Since the fort has had a living history and is still partially owned by the Indian Army, there have been constant modifications that have happened in the fort. The part of the fort which can be classified as the monument is probably as it used to be. Unfortunately, most of the worth seeing parts of the fort are not accessible to the public.
Diwan-e-Aam – The Throne
The throne Diwan-e-aam is covered with the net. Depriving you of the detailed view of the intricate carvings on it, the birds engraved at the back of the throne, which are not a usual feature in Islamic architecture. The ropes around the pavilions do not allow you the complete view from most angles. Wherever they let you do so, the ropes come in the view, making it unpleasant. The Hammams are totally closed. The forced view through the glass windows hardly shows you anything. The Moti Masjid is closed with a dis-aligned copper-plated door.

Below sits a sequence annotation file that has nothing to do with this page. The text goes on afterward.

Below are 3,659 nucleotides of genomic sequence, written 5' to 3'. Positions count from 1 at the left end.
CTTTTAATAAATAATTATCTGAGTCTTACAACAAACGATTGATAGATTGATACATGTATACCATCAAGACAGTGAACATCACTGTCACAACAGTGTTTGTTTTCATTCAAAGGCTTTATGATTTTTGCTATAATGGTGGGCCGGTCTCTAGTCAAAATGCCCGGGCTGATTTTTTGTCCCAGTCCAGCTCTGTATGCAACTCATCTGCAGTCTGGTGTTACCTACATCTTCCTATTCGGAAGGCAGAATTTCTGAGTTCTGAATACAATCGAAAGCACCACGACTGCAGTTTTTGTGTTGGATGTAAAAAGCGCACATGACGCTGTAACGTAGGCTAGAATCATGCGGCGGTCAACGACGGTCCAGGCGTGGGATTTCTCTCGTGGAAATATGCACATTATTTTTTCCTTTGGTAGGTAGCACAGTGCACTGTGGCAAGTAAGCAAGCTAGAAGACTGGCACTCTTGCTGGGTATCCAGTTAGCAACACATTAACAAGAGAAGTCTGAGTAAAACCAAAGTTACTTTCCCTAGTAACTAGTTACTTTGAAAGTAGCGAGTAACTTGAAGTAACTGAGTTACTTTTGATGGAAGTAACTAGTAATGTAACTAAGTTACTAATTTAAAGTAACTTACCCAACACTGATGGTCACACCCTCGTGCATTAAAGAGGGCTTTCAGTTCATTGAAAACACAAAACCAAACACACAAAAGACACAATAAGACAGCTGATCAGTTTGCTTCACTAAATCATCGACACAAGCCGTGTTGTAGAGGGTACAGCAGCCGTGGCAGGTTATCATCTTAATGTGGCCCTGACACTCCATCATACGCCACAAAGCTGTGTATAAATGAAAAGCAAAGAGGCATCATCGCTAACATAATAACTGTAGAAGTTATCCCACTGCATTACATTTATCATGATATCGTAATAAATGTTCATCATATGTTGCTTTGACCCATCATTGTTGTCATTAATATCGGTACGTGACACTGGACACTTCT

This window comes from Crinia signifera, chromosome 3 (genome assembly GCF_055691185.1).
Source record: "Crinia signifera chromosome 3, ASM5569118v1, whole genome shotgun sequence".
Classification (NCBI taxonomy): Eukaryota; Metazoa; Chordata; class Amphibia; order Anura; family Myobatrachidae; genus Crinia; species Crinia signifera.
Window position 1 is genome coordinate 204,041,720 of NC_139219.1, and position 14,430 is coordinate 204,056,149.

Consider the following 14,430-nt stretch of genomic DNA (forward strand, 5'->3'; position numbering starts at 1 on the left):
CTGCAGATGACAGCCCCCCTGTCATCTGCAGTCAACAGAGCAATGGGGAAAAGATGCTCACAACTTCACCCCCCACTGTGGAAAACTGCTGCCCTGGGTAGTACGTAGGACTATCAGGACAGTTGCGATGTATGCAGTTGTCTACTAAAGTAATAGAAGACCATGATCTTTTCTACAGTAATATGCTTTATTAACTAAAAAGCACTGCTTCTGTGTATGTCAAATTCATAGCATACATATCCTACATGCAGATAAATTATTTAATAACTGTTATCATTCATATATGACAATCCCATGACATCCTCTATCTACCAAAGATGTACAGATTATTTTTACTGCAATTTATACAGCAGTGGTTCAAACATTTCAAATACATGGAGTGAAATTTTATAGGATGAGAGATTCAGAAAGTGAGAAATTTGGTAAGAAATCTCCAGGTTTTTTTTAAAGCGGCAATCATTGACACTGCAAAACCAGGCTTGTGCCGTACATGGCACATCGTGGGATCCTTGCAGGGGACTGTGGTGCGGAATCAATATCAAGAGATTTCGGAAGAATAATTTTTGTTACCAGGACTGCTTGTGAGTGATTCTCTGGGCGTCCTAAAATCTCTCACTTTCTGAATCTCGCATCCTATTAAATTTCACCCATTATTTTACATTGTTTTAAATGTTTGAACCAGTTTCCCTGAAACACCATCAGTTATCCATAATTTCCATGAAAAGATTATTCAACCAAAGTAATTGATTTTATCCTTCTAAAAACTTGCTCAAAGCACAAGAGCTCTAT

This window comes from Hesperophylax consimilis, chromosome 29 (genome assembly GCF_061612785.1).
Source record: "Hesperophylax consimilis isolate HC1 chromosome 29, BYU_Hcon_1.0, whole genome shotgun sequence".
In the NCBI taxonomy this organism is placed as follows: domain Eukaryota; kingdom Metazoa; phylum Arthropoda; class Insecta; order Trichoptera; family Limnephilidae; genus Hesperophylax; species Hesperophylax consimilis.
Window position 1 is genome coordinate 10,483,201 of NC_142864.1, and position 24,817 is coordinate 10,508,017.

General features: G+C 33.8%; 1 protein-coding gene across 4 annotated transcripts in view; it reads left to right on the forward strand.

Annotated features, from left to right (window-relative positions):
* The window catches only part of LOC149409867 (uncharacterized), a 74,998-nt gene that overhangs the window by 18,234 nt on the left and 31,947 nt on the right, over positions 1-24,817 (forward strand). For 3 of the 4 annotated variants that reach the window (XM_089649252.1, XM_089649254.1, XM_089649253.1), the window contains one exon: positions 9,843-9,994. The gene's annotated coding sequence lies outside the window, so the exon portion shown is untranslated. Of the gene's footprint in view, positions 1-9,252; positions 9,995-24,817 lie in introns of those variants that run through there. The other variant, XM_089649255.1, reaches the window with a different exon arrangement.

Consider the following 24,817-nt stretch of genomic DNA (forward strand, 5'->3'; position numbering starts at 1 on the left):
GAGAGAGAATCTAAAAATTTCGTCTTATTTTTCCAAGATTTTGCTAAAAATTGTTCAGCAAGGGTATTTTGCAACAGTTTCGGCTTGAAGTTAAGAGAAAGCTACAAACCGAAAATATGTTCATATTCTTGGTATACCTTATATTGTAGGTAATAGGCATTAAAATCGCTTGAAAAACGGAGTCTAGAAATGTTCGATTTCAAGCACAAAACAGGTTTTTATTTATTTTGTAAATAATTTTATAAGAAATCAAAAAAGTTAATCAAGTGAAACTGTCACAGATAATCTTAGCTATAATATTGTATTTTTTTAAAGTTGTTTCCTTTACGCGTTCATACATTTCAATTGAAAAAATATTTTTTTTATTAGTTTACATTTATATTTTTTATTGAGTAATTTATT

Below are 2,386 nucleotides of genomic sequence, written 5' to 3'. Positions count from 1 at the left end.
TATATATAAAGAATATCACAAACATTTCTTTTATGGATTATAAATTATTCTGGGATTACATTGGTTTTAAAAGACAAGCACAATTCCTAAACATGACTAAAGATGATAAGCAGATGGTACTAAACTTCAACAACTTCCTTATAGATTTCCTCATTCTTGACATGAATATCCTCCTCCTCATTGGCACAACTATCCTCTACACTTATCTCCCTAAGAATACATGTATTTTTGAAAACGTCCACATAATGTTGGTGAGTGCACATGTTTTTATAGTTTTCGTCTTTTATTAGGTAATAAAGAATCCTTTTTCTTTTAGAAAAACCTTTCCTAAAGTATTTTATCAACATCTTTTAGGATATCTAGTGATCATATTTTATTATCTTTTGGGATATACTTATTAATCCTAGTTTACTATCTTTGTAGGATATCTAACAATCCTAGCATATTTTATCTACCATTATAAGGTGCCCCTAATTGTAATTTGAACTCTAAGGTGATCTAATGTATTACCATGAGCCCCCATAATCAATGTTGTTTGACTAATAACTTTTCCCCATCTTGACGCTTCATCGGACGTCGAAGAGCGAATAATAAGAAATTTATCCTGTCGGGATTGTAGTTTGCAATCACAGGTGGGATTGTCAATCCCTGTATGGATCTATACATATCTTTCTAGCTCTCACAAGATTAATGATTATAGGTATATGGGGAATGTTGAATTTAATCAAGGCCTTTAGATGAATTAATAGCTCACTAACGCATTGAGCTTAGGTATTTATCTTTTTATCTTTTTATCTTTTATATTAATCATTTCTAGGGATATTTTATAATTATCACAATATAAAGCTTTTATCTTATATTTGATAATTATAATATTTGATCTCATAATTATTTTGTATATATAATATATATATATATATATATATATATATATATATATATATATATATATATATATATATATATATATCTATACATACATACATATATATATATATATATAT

Diwan-e-Khas & Khas Mahal
The Diwan-e-Khas and Khas Mahal, which are the most beautiful and magnificent part of the whole fort, cannot be observed from close. You just have to take a long view and be content with that. The Rang Mahal is closed. And the lower stories of the same remain unexplained. The tower at the corner is out of bound. Apparently, there are repairs going on at various places, but I could not see any work in progress. There is no water in any of the canals that criss-cross the gardens of the fort. Hence no fountains were working. I was told the water has been removed to avoid dengue. Which is a fair reason as there are millions of people visiting this place? But at the same time, I feel sad as it takes away all the beauty of the place.